University students turning into volunteers at local schools

Kori Koch

Anxious third-grade students often raise their small hands from their seats when Kaitlin Brown is around.

For two hours every Wednesday, the University sophomore volunteers at Marcy Open School in Minneapolis, weaving between desks to help with math questions in teacher Dan McGuire’s elementary school class.

It’s been an interesting and enjoyable experience, she said.

“It was like a time warp,” Brown said. “I hadn’t been in an elementary school for a long time and was unsure how to talk to students.

“Now, I’m treated like an older sibling and have casual conversations with the students I tutor.”

Many University students make time in their busy school and work schedules to volunteer in local schools.

The volunteer services department of Minneapolis Public Schools places student volunteers in classrooms across the entire district and at all levels.

Though Brown pursued the opportunity to fulfill a service learning requirement, she said that she decided to continue after it made her feel so good.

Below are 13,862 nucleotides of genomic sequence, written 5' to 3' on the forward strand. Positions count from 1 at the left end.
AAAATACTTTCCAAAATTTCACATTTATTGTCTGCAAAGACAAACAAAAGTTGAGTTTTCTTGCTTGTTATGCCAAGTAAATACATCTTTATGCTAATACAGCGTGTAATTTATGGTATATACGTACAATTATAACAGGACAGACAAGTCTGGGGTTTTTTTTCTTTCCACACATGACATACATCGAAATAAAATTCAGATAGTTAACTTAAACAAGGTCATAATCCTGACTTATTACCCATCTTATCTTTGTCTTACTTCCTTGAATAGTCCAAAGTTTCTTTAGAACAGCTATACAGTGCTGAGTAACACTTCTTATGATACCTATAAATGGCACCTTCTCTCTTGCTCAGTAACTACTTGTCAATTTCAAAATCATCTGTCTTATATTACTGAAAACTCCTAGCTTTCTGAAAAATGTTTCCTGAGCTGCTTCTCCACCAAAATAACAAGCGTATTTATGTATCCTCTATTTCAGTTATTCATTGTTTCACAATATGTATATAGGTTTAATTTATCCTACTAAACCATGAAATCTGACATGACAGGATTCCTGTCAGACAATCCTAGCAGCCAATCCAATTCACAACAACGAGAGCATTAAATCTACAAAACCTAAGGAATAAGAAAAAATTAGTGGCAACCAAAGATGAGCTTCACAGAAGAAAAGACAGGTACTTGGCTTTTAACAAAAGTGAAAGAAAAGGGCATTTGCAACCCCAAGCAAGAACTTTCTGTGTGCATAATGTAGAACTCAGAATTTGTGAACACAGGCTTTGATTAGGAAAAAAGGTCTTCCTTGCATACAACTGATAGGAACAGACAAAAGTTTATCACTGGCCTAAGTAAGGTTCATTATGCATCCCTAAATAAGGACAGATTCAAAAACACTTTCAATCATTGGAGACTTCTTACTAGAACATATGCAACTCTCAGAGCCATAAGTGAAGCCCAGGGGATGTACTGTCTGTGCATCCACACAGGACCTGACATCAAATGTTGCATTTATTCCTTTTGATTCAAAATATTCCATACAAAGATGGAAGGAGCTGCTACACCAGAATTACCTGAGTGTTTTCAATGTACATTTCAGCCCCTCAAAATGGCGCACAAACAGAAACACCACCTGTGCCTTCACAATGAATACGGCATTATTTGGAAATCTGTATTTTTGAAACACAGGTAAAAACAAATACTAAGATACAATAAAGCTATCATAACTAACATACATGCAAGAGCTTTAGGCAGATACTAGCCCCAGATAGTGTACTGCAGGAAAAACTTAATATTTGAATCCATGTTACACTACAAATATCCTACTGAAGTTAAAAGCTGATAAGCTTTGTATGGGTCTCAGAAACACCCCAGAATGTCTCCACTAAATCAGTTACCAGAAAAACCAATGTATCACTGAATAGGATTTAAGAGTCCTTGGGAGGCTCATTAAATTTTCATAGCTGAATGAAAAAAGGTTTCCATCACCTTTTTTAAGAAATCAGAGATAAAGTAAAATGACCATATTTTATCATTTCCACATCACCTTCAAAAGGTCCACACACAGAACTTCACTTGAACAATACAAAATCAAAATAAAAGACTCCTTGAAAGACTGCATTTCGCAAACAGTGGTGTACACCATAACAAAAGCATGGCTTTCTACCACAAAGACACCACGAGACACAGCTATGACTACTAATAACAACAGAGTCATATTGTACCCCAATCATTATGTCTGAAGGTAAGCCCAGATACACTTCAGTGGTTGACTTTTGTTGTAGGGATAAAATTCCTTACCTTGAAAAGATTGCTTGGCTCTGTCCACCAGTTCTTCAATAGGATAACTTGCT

“It’s cool to see kids understand things they hadn’t a few months before,” Brown said.

Alison Lindberg coordinates volunteers at Edison and Roosevelt high schools in Minneapolis.

Volunteering and other kinds of community involvement are increasingly important after recent budget cuts, Lindberg said. It also takes students away from the sometimes-isolated community at the University, she said.

“Volunteering exposes students to the greater city of Minneapolis and provides real life experience,” Lindberg said.

Students start learning about volunteer opportunities through orientation sessions in the city department, which later places volunteers based on school needs or the preferences of students, Lindberg said.

“We work with the schools and schedules of students to find a good fit,” she said.

University biology senior Ellen Rashke donates part of her week helping English as a Second Language students at Edison High School. In Mary Lutz’s biology class, Rashke said she wants to become a high school science teacher and considers Lutz an experienced mentor with good advice. Rashke works one on one with students needing help with vocabulary and worksheet directions.

Robyn Cousin, head of the volunteer services department, said University volunteers serve in a variety of capacities. The schools need math and special-needs tutors most right now, she said.

Jim Swakow, a University sophomore, began tutoring math in October at Roosevelt High School. He now works alongside a full-time counselor for a program designed for students with behavioral issues.

“It’s obvious students appreciate my help, even those students you wouldn’t expect to care,” he said.

He said he plans on continuing throughout the semester and into the summer.